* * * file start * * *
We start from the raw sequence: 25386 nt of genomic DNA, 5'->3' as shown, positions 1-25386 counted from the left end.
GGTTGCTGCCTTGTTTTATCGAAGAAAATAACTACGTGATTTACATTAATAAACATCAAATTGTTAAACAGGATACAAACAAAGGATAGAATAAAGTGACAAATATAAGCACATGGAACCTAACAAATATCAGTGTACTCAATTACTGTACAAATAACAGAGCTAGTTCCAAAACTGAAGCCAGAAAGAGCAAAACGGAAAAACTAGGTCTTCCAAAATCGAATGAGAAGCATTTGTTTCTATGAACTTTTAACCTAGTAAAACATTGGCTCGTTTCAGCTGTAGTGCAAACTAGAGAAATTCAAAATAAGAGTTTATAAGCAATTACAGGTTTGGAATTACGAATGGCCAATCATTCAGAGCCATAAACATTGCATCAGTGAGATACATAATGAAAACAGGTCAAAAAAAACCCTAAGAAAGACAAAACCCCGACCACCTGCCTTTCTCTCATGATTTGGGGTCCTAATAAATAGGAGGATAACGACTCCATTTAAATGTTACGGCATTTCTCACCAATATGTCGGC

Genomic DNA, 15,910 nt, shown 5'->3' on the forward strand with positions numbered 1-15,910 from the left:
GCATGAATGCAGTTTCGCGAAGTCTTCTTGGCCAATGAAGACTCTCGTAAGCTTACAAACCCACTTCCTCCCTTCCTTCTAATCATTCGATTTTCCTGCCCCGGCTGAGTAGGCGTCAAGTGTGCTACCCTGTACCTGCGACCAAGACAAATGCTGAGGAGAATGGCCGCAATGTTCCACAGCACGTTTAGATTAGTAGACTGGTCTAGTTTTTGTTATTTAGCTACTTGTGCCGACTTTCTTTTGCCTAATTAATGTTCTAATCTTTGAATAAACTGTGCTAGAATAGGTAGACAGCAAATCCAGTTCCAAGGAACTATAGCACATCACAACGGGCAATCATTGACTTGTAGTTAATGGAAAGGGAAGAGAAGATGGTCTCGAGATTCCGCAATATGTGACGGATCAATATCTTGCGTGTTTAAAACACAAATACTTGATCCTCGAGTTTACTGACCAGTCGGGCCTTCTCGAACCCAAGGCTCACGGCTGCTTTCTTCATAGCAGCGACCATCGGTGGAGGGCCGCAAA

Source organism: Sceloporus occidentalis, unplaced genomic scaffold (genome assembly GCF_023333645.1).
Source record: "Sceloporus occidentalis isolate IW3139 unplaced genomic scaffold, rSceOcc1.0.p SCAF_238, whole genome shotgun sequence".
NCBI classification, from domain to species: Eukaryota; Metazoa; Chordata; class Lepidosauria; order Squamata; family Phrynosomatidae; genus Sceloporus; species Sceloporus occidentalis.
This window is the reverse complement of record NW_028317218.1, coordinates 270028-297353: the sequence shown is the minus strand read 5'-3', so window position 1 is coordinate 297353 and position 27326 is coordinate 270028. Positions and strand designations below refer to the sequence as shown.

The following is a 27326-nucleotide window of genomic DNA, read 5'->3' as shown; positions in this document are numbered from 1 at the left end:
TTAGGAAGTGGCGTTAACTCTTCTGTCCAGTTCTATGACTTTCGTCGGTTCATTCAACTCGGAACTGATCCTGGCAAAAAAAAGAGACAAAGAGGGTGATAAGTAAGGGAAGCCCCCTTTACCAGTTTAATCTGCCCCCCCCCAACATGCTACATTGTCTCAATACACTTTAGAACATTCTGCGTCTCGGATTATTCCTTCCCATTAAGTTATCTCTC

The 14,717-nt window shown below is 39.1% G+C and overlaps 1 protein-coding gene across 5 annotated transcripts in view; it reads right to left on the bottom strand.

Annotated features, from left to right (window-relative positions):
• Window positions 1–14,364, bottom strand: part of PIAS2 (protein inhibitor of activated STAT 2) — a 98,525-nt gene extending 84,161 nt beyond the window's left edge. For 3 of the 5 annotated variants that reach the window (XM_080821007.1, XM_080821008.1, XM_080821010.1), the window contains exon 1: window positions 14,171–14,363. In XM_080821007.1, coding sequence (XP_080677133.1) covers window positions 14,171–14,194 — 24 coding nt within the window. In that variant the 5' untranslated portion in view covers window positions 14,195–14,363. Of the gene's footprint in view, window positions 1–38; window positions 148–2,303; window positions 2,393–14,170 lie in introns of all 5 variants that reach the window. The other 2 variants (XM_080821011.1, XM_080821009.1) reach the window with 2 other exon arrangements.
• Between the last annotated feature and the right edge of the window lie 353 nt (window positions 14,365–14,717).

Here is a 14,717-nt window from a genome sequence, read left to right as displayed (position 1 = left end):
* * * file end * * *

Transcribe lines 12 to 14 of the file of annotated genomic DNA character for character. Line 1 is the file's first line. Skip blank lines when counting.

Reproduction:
Annotated features, from left to right (window-relative positions):
• Window positions 1–14,364, bottom strand: part of PIAS2 (protein inhibitor of activated STAT 2) — a 98,525-nt gene extending 84,161 nt beyond the window's left edge. For 3 of the 5 annotated variants that reach the window (XM_080821007.1, XM_080821008.1, XM_080821010.1), the window contains exon 1: window positions 14,171–14,363. In XM_080821007.1, coding sequence (XP_080677133.1) covers window positions 14,171–14,194 — 24 coding nt within the window. In that variant the 5' untranslated portion in view covers window positions 14,195–14,363. Of the gene's footprint in view, window positions 1–38; window positions 148–2,303; window positions 2,393–14,170 lie in introns of all 5 variants that reach the window. The other 2 variants (XM_080821011.1, XM_080821009.1) reach the window with 2 other exon arrangements.
• Between the last annotated feature and the right edge of the window lie 353 nt (window positions 14,365–14,717).